As he nears the end of his pledge to donate $1 million to organizations that aid troubled communities, Colin Kaepernick has picked up a pair of high-profile partners in philanthropy. Warriors teammates Stephen Curry and Kevin Durant are matching separate contributions of $10,000 the former 49ers quarterback is making to two Bay Area community organizations.
Kaepernick has been distributing the $1 million in monthly totals of $100,000 and although, having started doing so in October 2016, he appears to have taken a break after June of last year, he announced the final phase of the charitable drive on Tuesday. Kaepernick offered more specifics Wednesday, declaring in a video message that he would give away the final $100,000 by “donating 10k a day for the next 10 days.”
“I asked some of my friends what organizations I should donate to,” said Kaepernick, adding that “first up” would be a suggestion made by Durant. In addition, Kaepernick announced that Durant was matching his $10,000 donation to Silicon Valley De-Bug, a San Jose-based organization that describes itself as “a platform for Silicon Valley’s diverse communities to impact the political, cultural, and social landscape of the region, while also becoming a nationally recognized model for community-based justice work.”
“A lot of it is centered around keeping kids off the streets really and into productive activities,” Curry said Wednesday of the organization to the newspaper. “We give them father figures to look up to.”
“I knew about Kaepernick’s Million Dollar Pledge almost a year ago, where he’s putting his money where his mouth is,” Curry added (via the San Francisco Chronicle). “I think the opportunity KD has and I have to bring that to the Bay Area, that opportunity to kind of rally around for what Kaepernick stands for and his mission to better communities through financial resources, that’s huge. It’s a small gesture that we all can do.”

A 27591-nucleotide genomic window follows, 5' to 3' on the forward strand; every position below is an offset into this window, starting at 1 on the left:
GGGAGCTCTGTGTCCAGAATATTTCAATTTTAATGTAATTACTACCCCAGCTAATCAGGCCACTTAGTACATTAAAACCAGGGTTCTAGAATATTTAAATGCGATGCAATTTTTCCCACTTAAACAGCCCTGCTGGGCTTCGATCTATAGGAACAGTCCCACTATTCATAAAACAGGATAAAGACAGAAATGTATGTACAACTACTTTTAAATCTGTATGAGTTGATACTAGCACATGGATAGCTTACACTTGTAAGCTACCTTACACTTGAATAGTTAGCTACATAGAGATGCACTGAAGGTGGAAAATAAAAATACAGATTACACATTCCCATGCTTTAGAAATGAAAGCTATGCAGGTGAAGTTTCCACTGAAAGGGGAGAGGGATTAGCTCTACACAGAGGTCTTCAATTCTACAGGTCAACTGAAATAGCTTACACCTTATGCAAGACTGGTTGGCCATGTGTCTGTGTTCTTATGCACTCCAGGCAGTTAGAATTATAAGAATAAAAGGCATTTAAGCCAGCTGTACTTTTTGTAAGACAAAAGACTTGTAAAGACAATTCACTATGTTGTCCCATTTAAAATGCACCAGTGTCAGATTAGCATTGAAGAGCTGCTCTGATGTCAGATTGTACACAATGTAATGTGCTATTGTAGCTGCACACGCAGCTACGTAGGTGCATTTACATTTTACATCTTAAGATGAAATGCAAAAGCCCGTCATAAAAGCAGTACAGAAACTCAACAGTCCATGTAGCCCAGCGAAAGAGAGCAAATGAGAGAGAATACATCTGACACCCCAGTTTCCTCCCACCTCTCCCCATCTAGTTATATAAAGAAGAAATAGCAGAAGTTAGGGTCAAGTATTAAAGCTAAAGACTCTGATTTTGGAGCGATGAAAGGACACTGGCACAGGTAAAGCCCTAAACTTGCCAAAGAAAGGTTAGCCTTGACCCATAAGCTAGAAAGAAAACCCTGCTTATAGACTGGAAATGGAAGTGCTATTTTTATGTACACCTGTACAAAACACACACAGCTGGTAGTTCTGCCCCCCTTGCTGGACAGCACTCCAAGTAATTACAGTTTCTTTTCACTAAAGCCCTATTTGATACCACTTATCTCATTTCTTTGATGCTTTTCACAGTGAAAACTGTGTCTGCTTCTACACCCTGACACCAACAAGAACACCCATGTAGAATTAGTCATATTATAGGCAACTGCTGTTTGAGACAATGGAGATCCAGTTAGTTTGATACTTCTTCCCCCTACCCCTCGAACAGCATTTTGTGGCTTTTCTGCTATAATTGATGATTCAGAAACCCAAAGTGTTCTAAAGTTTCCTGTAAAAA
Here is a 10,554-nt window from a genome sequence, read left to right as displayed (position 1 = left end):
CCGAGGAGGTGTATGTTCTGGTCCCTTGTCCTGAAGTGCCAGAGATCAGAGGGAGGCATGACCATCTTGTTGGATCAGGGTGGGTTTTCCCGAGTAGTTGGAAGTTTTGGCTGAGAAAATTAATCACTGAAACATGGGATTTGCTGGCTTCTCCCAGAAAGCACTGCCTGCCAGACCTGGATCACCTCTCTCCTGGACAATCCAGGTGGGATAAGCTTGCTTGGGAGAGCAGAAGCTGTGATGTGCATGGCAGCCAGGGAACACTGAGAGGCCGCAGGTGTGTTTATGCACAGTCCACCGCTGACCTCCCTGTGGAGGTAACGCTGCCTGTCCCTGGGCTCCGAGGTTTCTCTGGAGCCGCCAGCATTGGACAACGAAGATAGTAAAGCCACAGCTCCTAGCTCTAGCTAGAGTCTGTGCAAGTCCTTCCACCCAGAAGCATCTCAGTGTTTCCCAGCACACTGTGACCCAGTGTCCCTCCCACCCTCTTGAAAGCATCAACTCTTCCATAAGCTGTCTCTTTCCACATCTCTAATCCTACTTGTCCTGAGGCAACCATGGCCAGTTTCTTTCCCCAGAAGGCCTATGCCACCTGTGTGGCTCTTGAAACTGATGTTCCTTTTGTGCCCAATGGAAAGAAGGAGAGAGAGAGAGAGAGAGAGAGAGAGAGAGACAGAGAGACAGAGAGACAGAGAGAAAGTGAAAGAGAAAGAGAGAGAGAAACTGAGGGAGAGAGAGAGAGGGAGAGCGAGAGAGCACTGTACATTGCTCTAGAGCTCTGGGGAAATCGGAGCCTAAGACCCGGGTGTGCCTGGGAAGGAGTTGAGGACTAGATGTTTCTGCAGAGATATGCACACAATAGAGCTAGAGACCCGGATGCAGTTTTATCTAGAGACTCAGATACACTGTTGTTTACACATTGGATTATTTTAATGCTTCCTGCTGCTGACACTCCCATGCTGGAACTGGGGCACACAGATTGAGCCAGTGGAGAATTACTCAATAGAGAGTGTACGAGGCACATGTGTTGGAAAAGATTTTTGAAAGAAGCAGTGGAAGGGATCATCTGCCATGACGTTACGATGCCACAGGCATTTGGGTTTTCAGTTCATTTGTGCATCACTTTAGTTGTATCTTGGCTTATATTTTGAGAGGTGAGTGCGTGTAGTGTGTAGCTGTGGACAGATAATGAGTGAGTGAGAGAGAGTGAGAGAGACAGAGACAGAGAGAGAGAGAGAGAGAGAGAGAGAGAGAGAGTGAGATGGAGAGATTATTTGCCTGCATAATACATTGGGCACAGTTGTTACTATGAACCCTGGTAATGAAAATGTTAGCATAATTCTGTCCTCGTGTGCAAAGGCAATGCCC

The contribution to De-Bug brings Kaepernick’s charity drive full circle, in a way, as that organization was among the first to receive a financial gift from him, when he gave it $25,000 in October 2016. That was about a month after the quarterback, then with the 49ers, first declared his intention of “donating the first million dollars I make this season to different organizations to help these communities and help these people.”
“I’ve been very blessed to be in this position and make the kind of money I do, and I have to help these people,” Kaepernick said at the time. “I have to help these communities. It’s not right that they’re not put in the position to succeed, or given the opportunities to succeed.”
A few weeks before those remarks, Kaepernick had begun sitting during pregame renditions of the national anthem to protest racial injustice in America. He began kneeling instead, after a discussion with a former Green Beret, but his weekly demonstrations angered many NFL fans, even as they inspired some other athletes and won him wide-ranging admiration.
Kaepernick parted ways with the 49ers in March, and the fact that he has remained unemployed by NFL teams, despite turning only 30 in November and having a far better résumé than many other quarterbacks signed as free agents in that span, led to a grievance he filed against the league in October.
At this point, regardless of how the grievance process plays out, Kaepernick’s NFL career appears to be over. His $1 million charity drive is also nearing its end, but the quarterback is all but certain to continue his efforts toward social justice for the foreseeable future, and this week probably won’t feature the last of his collaborations with superstar athletes who hold him in high esteem.
The Washington Post